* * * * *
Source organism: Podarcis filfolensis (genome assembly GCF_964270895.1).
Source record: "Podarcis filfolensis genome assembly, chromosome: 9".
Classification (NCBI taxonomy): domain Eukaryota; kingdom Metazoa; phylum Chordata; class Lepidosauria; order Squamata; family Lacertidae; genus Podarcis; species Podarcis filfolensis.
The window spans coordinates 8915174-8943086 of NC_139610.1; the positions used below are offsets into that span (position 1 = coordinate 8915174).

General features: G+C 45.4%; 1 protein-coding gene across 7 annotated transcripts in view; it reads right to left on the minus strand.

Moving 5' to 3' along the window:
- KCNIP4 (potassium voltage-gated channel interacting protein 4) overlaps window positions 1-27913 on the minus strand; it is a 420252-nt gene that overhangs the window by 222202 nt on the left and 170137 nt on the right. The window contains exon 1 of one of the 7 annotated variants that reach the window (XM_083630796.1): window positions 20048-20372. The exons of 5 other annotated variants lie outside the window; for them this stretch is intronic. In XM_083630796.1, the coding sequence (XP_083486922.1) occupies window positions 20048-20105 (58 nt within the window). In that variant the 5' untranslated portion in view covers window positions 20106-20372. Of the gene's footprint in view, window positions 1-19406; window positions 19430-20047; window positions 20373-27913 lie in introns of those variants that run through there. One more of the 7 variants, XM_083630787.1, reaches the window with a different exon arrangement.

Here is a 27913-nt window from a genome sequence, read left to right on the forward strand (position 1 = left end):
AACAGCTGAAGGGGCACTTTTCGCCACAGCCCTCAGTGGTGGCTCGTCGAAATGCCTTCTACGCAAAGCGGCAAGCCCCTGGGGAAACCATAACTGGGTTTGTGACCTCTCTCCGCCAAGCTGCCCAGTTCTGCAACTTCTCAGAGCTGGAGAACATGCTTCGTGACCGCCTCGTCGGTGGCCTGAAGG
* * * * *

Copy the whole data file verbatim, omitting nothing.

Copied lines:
Source organism: Podarcis filfolensis (genome assembly GCF_964270895.1).
Source record: "Podarcis filfolensis genome assembly, chromosome: 9".
Classification (NCBI taxonomy): domain Eukaryota; kingdom Metazoa; phylum Chordata; class Lepidosauria; order Squamata; family Lacertidae; genus Podarcis; species Podarcis filfolensis.
The window spans coordinates 8915174-8943086 of NC_139610.1; the positions used below are offsets into that span (position 1 = coordinate 8915174).

General features: G+C 45.4%; 1 protein-coding gene across 7 annotated transcripts in view; it reads right to left on the minus strand.

Moving 5' to 3' along the window:
- KCNIP4 (potassium voltage-gated channel interacting protein 4) overlaps window positions 1-27913 on the minus strand; it is a 420252-nt gene that overhangs the window by 222202 nt on the left and 170137 nt on the right. The window contains exon 1 of one of the 7 annotated variants that reach the window (XM_083630796.1): window positions 20048-20372. The exons of 5 other annotated variants lie outside the window; for them this stretch is intronic. In XM_083630796.1, the coding sequence (XP_083486922.1) occupies window positions 20048-20105 (58 nt within the window). In that variant the 5' untranslated portion in view covers window positions 20106-20372. Of the gene's footprint in view, window positions 1-19406; window positions 19430-20047; window positions 20373-27913 lie in introns of those variants that run through there. One more of the 7 variants, XM_083630787.1, reaches the window with a different exon arrangement.

Here is a 27913-nt window from a genome sequence, read left to right on the forward strand (position 1 = left end):
AACAGCTGAAGGGGCACTTTTCGCCACAGCCCTCAGTGGTGGCTCGTCGAAATGCCTTCTACGCAAAGCGGCAAGCCCCTGGGGAAACCATAACTGGGTTTGTGACCTCTCTCCGCCAAGCTGCCCAGTTCTGCAACTTCTCAGAGCTGGAGAACATGCTTCGTGACCGCCTCGTCGGTGGCCTGAAGG